Study Shows Reading Readiness is Working in Crucial Grades
First Results from Controversial State Test
Despite warnings of widespread failure, few Texas third-graders repeated a grade in 2003-04 after a new law requiring them to pass a reading test before advancing to the next grade. The Texas Education Agency reported that 2.6 percent of third-graders had to be held back. Some educators had predicted that 1 in 8 children would fail because of the new requirement on the Texas Essential Knowledge and Skills Test, (TEKS). Jill Allor, associate professor for learning and language development at SMU’s School of Education and Human Development, says reading intervention in kindergarten and first grade is contributing to stable retention rates and a decline in social promotion.
“Research demonstrates that with strong support in first grade at least 98 percent of all first-graders would develop literacy skills sufficient to prepare them for success in future grades and make it much more likely for them to avoid the well-documented and lasting negative consequences associated with retention,” said Allor, who conducts research on struggling readers at the Institute for Reading Research.
Not All Good News
Because social promotion begins in third grade, reformers have focused on passing rates with these children. The study, however, found 6.4 percent of first graders in 2004 failed their grade. Using the same 98 percent research standard for reading success, Allor says only 422 first graders would need to repeat a grade instead of the 21,101 repeaters.
“Retention does not help most students ‘catch up.’ In fact, it is the single most powerful predictor of dropping out of school,” Allor says. “By failing to give these first graders intensive early intervention, 18,000 Texas children will never possess the skills necessary to attend trade schools or complete job applications.”
Read the Research
Study Offers Hope for Children with Mental Retardation
Prompted by the No Child Left Behind Act, the U.S. Department of Education has given $9 million in grants to Southern Methodist University, the University of North Carolina at Charlotte and Georgia State University to boost the reading scores of children with mental retardation. The hope is that by learning to read better, children with mental retardation will navigate more independently through life.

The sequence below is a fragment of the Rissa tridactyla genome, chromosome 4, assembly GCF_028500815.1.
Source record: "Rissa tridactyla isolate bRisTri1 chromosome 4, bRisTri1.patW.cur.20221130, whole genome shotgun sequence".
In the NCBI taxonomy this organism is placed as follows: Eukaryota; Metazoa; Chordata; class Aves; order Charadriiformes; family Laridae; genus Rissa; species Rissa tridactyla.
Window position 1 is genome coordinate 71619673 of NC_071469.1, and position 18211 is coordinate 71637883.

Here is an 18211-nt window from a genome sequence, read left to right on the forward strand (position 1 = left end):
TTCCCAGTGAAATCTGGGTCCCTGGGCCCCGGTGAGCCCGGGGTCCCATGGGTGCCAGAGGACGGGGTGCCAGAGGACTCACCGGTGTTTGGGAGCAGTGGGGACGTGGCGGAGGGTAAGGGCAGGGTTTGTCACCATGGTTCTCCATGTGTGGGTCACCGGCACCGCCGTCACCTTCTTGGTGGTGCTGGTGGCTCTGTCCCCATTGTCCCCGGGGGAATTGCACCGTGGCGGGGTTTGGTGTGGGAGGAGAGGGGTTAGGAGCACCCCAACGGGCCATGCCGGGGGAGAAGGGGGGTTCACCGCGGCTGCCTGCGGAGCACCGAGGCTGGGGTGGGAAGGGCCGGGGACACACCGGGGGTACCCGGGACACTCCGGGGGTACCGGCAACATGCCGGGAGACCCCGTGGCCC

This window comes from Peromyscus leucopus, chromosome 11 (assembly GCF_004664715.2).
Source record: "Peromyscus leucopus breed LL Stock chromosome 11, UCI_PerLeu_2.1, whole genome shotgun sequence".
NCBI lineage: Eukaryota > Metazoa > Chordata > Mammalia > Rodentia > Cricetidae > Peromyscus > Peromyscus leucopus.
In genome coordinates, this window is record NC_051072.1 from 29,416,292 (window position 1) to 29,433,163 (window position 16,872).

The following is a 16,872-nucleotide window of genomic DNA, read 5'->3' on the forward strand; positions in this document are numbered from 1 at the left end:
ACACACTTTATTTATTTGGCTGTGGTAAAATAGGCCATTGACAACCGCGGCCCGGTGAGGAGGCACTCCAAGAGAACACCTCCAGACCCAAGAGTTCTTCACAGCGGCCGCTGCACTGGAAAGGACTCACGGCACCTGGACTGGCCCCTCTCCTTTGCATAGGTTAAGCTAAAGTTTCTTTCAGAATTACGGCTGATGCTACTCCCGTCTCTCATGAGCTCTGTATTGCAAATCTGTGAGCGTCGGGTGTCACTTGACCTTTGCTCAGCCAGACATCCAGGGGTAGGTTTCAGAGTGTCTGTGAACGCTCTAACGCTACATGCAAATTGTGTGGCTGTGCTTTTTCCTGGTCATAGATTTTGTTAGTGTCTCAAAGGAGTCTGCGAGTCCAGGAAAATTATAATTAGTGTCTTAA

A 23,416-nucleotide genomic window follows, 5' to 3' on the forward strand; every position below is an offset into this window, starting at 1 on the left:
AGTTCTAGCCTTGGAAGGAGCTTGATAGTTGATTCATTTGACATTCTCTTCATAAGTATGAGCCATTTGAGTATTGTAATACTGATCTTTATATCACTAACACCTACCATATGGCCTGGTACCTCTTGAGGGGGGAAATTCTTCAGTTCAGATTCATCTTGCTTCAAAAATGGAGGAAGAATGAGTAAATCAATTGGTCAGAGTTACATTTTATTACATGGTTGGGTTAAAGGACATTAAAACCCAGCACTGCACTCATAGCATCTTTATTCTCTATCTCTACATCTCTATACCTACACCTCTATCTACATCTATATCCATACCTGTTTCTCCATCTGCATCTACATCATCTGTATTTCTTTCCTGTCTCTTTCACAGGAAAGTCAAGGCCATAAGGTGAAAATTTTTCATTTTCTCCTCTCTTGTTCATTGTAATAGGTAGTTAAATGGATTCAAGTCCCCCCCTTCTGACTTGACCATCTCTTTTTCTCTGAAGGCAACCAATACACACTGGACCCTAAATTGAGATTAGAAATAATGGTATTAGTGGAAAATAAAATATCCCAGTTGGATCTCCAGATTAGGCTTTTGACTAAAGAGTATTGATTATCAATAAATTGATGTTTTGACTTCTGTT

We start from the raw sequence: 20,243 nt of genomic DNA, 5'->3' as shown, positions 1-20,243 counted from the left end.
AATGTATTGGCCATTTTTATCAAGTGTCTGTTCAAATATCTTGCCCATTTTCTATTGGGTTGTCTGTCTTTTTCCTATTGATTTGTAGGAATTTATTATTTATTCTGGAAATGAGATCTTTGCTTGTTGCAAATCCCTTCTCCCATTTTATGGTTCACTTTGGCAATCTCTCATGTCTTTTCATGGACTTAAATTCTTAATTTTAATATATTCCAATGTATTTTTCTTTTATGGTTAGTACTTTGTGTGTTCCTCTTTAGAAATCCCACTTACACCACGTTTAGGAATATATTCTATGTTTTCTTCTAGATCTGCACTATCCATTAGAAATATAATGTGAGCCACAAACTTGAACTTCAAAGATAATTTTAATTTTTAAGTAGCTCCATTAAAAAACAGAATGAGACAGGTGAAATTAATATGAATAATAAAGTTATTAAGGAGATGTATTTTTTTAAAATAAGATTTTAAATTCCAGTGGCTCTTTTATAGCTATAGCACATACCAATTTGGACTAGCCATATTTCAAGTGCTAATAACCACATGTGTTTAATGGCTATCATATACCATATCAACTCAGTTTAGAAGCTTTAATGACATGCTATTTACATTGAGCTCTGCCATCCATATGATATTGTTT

“This research will break new ground in determining what levels of reading competence can be achieved by students who are moderately or mildly retarded,” says Patricia Mathes, SMU principal investigator and director of the Institute for Reading Research.
Mathes says a plethora of studies conducted over the last 25 years has demonstrated that children once assumed as unable to read, do learn to read when taught very carefully and with constant intervention. The approach has worked successfully with children with dyslexia and other struggling readers, Mathes says.
SMU researchers are working with 150 children in nine Fort Worth schools over the next four years. Half will be taught reading with the district’s current methods. The other half will receive an hour of intense instruction daily to help them not only sound out and read words, but also to know what those words mean.
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Making the Connection
These scans show the growth of neural pathways in the brains of struggling readers. The scans on the top were done before the child received intervention with a scientifically based reading curriculum for her dyslexia. Several months later the red areas in the bottom scans show how her brain is making new connections on both the right and left side of the brain. SMU’s Patricia Mathes, director of the Institute for Reading Research, conducted the studies using a curriculum she designed. Researchers at the University of Texas Medical School in Houston did the scans, which used noninvasive imaging to map brain function of dyslexia.
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